Published September 16. 2013 4:00AM
Stonington - For the past five years the school system has used its notification system to send emails and make phone calls to remind parents to vote in the upcoming budget referendums. The notifications were prohibited from promoting a "yes" or "no" vote but told parents about the date, time and location of the voting.
During that five year-period, the budget passed on the first try four out of five times. In the five years before that, it failed on the first try four out of five times.
But thanks to a new state law that took effect July 1, school officials will be prohibited from using the system this spring when they are trying to get the 2014-15 budget passed.
"There seems to be a correlation between our ability to use this technology and getting the budget passed the first time," said Board of Education Chairwoman Gail MacDonald. "Eliminating this type of communication will hamper our ability to get the budget passed."
Public Act 13-247 only allows community notification systems, those that are available to all residents, to send out details about the voting as well as the wording of the question and an explanatory text. Under the law, only the chief elected official of a municipality, in Stonington's case the first selectman, could authorize the use of such a system.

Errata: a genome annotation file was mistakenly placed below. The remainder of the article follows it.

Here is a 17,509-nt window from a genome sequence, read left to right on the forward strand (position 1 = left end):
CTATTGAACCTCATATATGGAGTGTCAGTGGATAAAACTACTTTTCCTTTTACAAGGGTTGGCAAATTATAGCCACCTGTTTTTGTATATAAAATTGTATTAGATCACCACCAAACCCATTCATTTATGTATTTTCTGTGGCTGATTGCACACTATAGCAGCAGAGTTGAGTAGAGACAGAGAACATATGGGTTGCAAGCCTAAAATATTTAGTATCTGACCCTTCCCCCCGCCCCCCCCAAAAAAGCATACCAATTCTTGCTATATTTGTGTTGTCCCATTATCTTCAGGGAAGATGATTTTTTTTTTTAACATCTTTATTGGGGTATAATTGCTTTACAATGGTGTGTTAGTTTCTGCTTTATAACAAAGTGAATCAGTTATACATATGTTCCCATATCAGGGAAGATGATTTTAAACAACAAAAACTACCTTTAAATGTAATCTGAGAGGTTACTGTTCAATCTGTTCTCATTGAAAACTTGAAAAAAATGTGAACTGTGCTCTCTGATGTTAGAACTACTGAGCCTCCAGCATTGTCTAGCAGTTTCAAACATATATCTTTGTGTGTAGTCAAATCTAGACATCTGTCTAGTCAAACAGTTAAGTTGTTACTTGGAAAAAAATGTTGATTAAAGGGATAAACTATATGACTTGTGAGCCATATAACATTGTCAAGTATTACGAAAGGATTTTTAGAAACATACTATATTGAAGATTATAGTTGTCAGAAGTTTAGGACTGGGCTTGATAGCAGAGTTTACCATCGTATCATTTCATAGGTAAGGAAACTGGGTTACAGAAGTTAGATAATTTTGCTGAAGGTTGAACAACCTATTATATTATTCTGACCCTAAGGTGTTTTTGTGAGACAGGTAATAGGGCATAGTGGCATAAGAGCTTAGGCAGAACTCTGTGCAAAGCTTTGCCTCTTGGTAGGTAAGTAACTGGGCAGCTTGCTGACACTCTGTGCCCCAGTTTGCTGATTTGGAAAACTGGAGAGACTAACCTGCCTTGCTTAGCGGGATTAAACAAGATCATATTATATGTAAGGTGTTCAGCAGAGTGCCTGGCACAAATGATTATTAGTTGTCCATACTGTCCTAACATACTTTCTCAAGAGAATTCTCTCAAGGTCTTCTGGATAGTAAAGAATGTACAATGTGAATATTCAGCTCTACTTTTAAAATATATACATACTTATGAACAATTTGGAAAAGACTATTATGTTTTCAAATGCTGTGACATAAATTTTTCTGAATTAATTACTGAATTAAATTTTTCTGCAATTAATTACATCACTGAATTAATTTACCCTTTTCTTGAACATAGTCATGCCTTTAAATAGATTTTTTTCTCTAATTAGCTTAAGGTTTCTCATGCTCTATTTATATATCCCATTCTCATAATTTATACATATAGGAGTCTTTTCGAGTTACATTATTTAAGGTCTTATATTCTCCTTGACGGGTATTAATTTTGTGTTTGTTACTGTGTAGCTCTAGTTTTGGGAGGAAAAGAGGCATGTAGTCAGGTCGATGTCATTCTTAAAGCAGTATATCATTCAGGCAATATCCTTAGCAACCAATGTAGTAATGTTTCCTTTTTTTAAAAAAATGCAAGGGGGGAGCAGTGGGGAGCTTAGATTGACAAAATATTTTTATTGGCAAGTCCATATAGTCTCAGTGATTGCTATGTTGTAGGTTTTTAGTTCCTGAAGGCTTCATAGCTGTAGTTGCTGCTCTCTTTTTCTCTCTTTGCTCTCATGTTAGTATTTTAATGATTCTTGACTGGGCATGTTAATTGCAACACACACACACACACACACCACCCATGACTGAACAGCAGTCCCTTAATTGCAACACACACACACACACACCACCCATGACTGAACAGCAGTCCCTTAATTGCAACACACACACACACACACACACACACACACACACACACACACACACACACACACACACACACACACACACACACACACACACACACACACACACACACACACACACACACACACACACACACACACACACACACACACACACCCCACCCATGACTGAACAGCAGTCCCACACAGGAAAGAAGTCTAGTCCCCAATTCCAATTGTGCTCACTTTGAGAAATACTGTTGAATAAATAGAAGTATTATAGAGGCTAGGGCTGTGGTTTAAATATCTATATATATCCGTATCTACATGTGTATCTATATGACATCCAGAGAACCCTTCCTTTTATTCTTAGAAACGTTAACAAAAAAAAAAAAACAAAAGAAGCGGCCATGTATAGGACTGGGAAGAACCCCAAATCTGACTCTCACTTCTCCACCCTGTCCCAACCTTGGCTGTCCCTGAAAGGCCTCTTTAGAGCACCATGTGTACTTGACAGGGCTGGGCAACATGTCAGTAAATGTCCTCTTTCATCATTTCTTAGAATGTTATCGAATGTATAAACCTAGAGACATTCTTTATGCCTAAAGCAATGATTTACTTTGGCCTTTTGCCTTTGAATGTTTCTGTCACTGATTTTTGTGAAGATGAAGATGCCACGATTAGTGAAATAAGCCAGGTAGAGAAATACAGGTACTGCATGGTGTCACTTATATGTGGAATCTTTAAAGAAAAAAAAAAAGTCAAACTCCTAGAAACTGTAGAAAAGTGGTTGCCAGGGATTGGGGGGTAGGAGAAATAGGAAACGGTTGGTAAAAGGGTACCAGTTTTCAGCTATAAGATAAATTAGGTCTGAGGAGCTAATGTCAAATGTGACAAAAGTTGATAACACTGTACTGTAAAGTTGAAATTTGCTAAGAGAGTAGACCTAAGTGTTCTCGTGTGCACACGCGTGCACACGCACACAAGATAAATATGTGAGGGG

Last week the Board of Selectmen joined with the Board of Education to support the repeal of the law, according to MacDonald.
MacDonald, who has researched the intent of the law, said state Rep. Diana Urban, D-North Stonington, and state Sen. Andrew Maynard, D-18th District, were unaware of the law's passage as it was inserted into a massive bill in the waning days of the session. She said that even if the law is repealed, the change would likely not take effect until after the town votes on its budget next spring.
MacDonald said she investigated whether any towns have such a community wide system but could not find any. The police department does have a system that anyone can sign up for which disseminates updates about crime, weather, parking bans and emergencies. It is unclear whether that system could be used.
The law does make an exception for a regularly published newsletter, so MacDonald said that might be a possibility to inform voters. MacDonald said that the school board's attorney said that because there are so many questions about the law, it may have to be tested by towns to see what will be allowed.
The law was introduced by state Sen. Michael McLachlan, R-24th District, after the Republican Town Committee chairman in Windsor and a Bethel activist complained about using a system to inform one segment of the population about a budget vote.